Q: Is the next step to finally direct a feature à la ‘Dark Crystal’ since it seems the Henson family is of influence to you?


Kevin: For sure I’m going to attempt turning this short into a feature. Actually, this short is what happens 20 minutes into the feature version of ‘The Haunted Swordsman’. There is an introduction explaining how and why the samurai ends up where he is in the short. And then the story continues after what happens at the end of the short. It could be at the end a feature or maybe a limited mini series of several short episodes, like ‘The Mandalorian’. I wrote this endeavor with an amazing writer, Tab Murphy, who wrote ‘Gorillas in the Mist’, ‘Brother Bear’ and several other pictures from Disney. He loves, like me, samurai movies.



Q: What was the main challenge making this film?


Kevin: The main challenge was to keep going and make sure we would finish this project. We were on and off because my cinematographer has to take other jobs. And it took me some times to build the right sets and the right puppets. Also, I had to go and work on Guillermo Del Toro produced film ‘Scary Stories’ and that took me away for a while. So, the biggest challenge was to keep the momentum going! Aside from that, shooting with puppets is really difficult because you have to keep moving sceneries around the puppets to keep hiding the puppeteers.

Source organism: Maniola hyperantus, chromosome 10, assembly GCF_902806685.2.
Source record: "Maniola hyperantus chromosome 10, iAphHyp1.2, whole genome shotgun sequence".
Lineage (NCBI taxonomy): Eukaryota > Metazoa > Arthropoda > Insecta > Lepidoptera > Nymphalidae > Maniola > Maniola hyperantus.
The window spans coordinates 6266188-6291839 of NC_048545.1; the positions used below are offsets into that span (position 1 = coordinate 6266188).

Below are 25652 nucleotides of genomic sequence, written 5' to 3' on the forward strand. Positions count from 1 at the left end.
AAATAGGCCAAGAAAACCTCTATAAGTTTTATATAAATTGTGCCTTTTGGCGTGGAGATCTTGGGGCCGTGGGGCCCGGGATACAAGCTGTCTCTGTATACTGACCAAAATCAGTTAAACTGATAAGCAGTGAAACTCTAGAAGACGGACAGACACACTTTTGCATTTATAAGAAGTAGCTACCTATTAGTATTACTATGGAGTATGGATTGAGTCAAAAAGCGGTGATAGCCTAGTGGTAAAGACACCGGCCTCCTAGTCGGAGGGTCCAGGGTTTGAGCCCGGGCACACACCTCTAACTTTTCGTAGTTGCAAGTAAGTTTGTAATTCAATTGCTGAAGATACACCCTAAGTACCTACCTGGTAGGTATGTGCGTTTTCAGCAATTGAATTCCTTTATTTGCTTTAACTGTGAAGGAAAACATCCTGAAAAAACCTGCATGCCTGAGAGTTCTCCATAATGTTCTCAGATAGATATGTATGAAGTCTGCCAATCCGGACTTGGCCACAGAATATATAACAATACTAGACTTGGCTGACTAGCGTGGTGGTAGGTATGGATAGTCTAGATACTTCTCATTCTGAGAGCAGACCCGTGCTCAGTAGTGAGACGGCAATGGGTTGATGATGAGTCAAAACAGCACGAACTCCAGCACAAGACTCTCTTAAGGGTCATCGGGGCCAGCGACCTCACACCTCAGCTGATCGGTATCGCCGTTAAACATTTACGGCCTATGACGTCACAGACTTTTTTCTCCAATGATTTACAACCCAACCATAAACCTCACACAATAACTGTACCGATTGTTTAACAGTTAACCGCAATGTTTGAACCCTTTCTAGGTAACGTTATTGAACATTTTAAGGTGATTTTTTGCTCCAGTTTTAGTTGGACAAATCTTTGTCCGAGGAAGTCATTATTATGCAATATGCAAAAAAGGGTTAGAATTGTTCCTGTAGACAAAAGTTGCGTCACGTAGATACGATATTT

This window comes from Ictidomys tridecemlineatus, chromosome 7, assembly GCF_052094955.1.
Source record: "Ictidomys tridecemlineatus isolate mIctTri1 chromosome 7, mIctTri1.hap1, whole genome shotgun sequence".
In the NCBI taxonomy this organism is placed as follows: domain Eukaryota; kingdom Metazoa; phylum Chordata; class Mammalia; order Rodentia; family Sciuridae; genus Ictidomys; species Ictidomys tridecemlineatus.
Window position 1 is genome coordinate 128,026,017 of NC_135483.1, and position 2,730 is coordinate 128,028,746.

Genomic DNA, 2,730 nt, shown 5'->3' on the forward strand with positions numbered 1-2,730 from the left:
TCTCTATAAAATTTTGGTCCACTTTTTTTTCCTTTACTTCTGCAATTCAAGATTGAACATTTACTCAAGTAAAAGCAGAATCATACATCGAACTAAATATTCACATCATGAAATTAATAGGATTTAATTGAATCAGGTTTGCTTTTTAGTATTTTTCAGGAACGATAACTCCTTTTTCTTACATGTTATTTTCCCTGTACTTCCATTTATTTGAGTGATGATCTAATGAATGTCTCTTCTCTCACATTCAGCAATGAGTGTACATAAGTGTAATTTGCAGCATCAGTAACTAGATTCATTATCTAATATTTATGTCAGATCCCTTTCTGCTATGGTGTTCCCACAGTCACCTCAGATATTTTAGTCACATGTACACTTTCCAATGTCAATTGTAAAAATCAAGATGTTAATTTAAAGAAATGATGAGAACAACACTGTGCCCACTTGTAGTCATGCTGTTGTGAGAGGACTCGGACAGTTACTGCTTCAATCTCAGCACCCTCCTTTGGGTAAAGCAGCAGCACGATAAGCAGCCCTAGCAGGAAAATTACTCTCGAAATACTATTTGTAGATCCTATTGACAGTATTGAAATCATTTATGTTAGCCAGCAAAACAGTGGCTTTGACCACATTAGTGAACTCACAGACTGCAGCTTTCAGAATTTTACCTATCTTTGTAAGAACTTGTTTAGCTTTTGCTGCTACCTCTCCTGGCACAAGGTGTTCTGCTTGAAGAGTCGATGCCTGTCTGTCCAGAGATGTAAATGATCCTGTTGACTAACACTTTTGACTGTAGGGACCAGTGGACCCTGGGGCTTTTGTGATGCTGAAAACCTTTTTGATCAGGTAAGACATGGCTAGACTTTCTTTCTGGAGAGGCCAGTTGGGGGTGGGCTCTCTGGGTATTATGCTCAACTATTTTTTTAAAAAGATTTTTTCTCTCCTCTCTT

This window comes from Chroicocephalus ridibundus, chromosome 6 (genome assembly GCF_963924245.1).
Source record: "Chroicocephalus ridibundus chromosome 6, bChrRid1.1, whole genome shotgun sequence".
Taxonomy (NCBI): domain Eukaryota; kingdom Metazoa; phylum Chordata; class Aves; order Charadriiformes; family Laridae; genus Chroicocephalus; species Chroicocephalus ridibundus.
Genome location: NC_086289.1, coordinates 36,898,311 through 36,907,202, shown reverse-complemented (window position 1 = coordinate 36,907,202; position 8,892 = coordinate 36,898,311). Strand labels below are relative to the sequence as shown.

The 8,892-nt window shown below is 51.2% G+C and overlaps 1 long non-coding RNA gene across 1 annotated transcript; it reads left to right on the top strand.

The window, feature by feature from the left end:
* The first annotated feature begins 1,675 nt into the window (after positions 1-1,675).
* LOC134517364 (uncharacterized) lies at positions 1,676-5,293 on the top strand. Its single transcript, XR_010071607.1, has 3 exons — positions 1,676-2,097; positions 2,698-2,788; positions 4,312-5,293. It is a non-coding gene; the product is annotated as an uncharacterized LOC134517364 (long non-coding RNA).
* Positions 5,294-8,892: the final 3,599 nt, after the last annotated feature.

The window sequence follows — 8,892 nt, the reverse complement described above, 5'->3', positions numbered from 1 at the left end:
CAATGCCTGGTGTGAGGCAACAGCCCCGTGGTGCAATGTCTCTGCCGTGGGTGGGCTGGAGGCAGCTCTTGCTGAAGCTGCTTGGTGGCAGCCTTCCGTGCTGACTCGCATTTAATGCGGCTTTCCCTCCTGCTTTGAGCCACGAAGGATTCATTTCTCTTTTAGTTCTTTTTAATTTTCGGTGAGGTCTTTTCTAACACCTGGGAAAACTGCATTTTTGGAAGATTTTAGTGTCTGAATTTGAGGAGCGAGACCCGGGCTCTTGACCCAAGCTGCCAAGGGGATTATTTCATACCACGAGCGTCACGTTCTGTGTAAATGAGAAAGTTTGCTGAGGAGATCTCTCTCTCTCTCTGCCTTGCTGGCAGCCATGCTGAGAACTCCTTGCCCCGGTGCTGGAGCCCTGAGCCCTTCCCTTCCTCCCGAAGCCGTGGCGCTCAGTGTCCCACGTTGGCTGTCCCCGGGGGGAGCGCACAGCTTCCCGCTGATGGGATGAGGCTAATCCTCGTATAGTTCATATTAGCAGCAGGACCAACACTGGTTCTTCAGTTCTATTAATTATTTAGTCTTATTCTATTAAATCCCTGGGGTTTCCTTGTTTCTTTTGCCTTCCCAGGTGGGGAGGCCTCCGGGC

Q: How did the “puppet technology” evolve from your first short in 2012 to this one?


Kevin: The technology is highly more sophisticated nowadays, it’s smoother for sure. It was fun and challenging to build myself the puppets with several colleagues and make sure we were getting the result we had in mind. It’s not so simple to make the heads and limbs movements be as natural as possible. We had different puppets who could do different functions. We have a “stunt” puppet who keeps moving his arm, and then there is a “climbing” puppet who keeps climbing. And of course the “talking heads” was a real “tour de force” to put together. It was a full size head in order to fit all the mechanisms inside in order to do various expressions and to be able to talk with the voice over by actor James Hong.  




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The Santa Barbara International Film Festival has star wattage and a wealth of premieres in a Mediterrean-style city by the sea.